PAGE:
Shading refers to the way objects are drawn and lit in the 3D View.
- Objects appear as a mesh of lines representing the edges of faces and surfaces.
- The default drawing mode using solid colored surfaces and simple lighting.
- An accurate representation using the selected Render Engine and lit with the visible scene lights.
Except for Rendered, these shading modes are not dependent on light sources in the scene. Instead they use a simple default lighting adjusted by the Studio Lights controls in the Lights tab of the Preferences.
The viewport shading controls the appearance of all objects in a scene, but this can be overridden for individual objects using the Display panel in their Object Properties.
|Switches between Wireframe and Solid draw modes.||Z|
|Switches between the current and Rendered draw modes.||Shift-Z|
|Switches between Solid and Textured draw modes.||Alt-Z|
The shading panel in the Sidebar region provides additional control over the way objects in the 3D View appear.
- Textured mode only -- Draws textures without shading. Its most common use case is texture painting.
- "Matcaps" are images mapped on a normal. It provides a quick way to define visible material properties for modeling and sculpting. Because Matcap rendering fully bypasses the material shader code, it's a very fast rendering option. The selected Matcap is a setting per 3D View. This way you can have multiple views drawing different Matcaps. (Solid Viewport shading only).
- Backface Culling
- Only show the front side of faces. Use this to find faces flipped the wrong way, especially when exporting to programs that use single sided drawing.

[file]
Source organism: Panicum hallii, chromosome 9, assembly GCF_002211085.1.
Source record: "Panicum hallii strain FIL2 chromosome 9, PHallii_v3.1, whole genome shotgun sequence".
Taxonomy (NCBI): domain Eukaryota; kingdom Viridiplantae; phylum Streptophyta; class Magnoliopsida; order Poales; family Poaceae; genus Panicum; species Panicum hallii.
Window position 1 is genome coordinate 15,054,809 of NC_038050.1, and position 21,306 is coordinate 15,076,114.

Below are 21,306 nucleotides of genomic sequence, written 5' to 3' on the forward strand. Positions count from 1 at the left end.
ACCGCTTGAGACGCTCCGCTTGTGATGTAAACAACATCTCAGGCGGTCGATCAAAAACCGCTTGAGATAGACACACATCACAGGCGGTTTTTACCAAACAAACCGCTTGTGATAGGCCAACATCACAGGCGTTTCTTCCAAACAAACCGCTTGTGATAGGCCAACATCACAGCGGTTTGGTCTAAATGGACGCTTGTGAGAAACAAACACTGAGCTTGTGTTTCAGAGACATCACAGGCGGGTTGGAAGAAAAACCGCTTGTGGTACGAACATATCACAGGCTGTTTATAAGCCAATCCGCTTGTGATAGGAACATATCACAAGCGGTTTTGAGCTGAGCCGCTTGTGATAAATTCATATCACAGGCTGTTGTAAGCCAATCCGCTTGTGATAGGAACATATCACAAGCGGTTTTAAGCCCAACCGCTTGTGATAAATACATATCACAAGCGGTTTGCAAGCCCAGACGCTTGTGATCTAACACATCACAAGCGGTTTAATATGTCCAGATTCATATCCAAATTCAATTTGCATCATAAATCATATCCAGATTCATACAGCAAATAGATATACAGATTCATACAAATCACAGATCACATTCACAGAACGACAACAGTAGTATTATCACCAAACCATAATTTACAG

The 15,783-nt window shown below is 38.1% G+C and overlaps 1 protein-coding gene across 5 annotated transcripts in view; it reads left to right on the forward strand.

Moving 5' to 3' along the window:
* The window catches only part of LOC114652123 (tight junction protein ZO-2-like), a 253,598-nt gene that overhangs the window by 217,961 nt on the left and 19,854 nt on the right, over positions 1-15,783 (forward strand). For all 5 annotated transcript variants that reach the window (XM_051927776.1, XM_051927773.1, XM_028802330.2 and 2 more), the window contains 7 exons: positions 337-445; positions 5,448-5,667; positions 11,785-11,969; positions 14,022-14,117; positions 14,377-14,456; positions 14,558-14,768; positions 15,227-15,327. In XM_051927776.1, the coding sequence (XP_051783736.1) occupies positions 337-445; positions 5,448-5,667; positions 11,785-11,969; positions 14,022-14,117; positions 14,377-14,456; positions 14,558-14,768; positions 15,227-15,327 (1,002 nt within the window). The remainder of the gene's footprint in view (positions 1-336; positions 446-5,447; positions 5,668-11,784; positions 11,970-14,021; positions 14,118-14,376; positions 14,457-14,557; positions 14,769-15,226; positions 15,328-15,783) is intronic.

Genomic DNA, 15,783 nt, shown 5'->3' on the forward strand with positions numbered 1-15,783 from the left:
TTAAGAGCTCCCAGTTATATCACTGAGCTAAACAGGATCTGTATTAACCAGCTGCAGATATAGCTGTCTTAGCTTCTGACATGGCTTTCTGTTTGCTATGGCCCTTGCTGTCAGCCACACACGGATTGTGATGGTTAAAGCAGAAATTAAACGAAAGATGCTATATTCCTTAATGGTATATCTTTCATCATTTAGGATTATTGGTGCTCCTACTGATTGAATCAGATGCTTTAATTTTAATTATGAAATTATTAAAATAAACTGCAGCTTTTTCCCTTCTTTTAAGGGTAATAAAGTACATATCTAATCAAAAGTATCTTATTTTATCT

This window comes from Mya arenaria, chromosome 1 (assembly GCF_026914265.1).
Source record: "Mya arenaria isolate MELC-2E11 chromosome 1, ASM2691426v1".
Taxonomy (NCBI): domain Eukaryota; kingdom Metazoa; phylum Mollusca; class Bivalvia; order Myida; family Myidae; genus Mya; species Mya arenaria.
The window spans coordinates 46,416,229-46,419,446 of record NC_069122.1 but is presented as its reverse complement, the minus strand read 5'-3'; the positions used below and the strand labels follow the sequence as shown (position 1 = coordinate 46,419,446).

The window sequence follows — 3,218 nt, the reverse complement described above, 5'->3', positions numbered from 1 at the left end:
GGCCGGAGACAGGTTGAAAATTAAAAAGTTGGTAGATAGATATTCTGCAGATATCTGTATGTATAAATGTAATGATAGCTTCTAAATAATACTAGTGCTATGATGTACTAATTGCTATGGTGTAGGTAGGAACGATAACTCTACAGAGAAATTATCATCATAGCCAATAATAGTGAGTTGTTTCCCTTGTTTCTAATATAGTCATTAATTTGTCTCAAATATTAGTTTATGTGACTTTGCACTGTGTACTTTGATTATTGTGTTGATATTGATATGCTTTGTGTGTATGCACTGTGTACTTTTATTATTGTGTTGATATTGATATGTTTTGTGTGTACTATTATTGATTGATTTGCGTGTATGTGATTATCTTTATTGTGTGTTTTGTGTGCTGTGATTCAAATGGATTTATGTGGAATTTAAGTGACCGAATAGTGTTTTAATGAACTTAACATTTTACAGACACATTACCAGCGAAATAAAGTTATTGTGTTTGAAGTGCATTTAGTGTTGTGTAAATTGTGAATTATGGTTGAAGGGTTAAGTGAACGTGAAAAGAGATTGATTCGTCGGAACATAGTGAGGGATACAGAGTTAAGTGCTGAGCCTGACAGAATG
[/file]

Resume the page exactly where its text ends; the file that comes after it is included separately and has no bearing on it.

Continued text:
- Hidden Wire
Show only front-facing wireframes. This is useful for a retopology workflow. (Mesh, Edit Mode only).
Tip: Optimally this could be combined with the X-Ray display setting.
- Depth of Field
- Simulates a camera's focal blur effect in the 3D View. This is only visible in a camera view. Control the effect using these options in the Properties Tab of the active camera: Focal Length, Sensor Size, Focus Object or Focus Distance, and Viewport F-stop.
- Ambient Occlusion
Improves the realism of the viewport image by simulating the darkening effect that occurs in crevices and corners. This is done by ray casting in screen space. Typically such effects are rendered at higher quality, but this is a quick real-time preview which can help when modeling or sculpting.
- This factor directly multiplies the computed color of the effect, so increasing this value gives a stronger effect.
- The maximum world space distance the effect is computed in. I.e. how far out of the corners does the effect extend.
- How strongly the effect attenuates with distance. Increasing this makes far away surfaces contribute less to the effect. Use this to get rid of some banding artifacts.
- The number of samples used for the effect. Low numbers produce a grainy effect, but the actual number used is squared so use high numbers with caution.
- Color of the effect, can be modified to give a different feel, from ambient lighting to dirt/rust.